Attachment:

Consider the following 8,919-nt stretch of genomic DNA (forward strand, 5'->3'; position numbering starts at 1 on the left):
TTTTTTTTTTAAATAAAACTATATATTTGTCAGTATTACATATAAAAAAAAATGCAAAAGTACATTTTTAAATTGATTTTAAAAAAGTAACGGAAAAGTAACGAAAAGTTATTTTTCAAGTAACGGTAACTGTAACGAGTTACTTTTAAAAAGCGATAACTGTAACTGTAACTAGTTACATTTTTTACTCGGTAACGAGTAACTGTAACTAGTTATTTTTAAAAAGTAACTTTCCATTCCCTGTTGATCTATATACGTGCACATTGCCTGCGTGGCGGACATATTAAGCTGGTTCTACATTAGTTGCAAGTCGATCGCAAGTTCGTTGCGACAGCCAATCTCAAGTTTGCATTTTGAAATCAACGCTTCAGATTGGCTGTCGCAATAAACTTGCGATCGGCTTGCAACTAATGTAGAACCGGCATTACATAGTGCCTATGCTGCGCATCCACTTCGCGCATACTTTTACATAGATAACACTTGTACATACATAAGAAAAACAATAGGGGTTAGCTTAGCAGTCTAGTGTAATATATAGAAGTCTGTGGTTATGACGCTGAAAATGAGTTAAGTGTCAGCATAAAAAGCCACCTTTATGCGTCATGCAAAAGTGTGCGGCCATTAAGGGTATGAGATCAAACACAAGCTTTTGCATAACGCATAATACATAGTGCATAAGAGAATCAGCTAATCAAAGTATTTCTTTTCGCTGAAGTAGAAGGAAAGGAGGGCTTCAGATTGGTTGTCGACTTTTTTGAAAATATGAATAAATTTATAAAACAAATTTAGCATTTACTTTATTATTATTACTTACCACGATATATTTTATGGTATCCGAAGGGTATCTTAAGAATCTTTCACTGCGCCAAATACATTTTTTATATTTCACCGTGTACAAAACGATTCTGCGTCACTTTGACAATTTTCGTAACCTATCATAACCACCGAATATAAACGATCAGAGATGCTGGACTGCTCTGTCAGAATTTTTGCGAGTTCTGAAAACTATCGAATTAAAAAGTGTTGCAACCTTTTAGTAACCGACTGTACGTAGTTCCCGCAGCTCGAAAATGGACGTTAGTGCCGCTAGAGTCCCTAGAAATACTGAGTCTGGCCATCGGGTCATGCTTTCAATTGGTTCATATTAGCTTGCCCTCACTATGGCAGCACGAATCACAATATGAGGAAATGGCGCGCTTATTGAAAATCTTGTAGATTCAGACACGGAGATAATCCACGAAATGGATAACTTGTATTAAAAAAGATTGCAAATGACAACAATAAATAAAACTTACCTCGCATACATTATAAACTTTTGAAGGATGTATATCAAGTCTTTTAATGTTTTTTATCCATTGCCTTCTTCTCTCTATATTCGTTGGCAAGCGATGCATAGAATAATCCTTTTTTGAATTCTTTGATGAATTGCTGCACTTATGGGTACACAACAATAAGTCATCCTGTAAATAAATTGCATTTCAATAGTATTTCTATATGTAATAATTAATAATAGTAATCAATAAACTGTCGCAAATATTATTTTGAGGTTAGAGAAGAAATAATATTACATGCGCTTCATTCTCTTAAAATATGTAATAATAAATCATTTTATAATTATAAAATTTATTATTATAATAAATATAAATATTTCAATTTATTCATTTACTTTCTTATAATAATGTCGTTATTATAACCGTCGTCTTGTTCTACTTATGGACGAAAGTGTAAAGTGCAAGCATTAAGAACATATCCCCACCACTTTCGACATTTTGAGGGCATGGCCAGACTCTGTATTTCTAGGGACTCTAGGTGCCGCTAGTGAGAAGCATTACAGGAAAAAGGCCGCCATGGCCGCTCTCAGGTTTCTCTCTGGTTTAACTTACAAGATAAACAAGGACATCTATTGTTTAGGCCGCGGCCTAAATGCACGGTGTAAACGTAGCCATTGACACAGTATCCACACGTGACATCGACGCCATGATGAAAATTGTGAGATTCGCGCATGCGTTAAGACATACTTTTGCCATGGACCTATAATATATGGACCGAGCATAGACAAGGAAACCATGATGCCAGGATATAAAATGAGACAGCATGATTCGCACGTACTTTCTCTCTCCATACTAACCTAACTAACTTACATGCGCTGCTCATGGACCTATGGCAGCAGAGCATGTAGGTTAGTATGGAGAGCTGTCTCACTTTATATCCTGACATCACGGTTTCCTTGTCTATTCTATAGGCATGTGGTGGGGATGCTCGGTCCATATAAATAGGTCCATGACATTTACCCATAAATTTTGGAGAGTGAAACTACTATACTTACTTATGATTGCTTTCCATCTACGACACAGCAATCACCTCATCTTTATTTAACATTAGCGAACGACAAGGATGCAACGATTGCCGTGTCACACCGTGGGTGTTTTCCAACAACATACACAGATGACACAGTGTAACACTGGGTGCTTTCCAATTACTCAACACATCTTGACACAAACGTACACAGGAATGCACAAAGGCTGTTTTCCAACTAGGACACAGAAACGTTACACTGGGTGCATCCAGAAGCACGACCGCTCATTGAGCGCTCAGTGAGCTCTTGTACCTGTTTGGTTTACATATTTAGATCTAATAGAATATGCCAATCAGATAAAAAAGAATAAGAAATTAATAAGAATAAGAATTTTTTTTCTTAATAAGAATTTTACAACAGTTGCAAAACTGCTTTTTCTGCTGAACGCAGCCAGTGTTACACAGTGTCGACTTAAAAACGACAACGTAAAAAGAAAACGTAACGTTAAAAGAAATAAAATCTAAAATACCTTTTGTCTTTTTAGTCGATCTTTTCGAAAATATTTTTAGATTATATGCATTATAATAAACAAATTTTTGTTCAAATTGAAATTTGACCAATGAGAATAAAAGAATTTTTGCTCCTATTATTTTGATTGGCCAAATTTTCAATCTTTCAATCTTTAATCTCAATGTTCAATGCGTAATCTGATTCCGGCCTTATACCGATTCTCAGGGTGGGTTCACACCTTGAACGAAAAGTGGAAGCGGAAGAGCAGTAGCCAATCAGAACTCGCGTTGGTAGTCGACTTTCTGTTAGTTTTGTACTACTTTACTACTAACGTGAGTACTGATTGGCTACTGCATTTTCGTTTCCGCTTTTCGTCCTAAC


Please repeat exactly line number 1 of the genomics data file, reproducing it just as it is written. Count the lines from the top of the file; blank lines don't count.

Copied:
Consider the following 8,919-nt stretch of genomic DNA (forward strand, 5'->3'; position numbering starts at 1 on the left):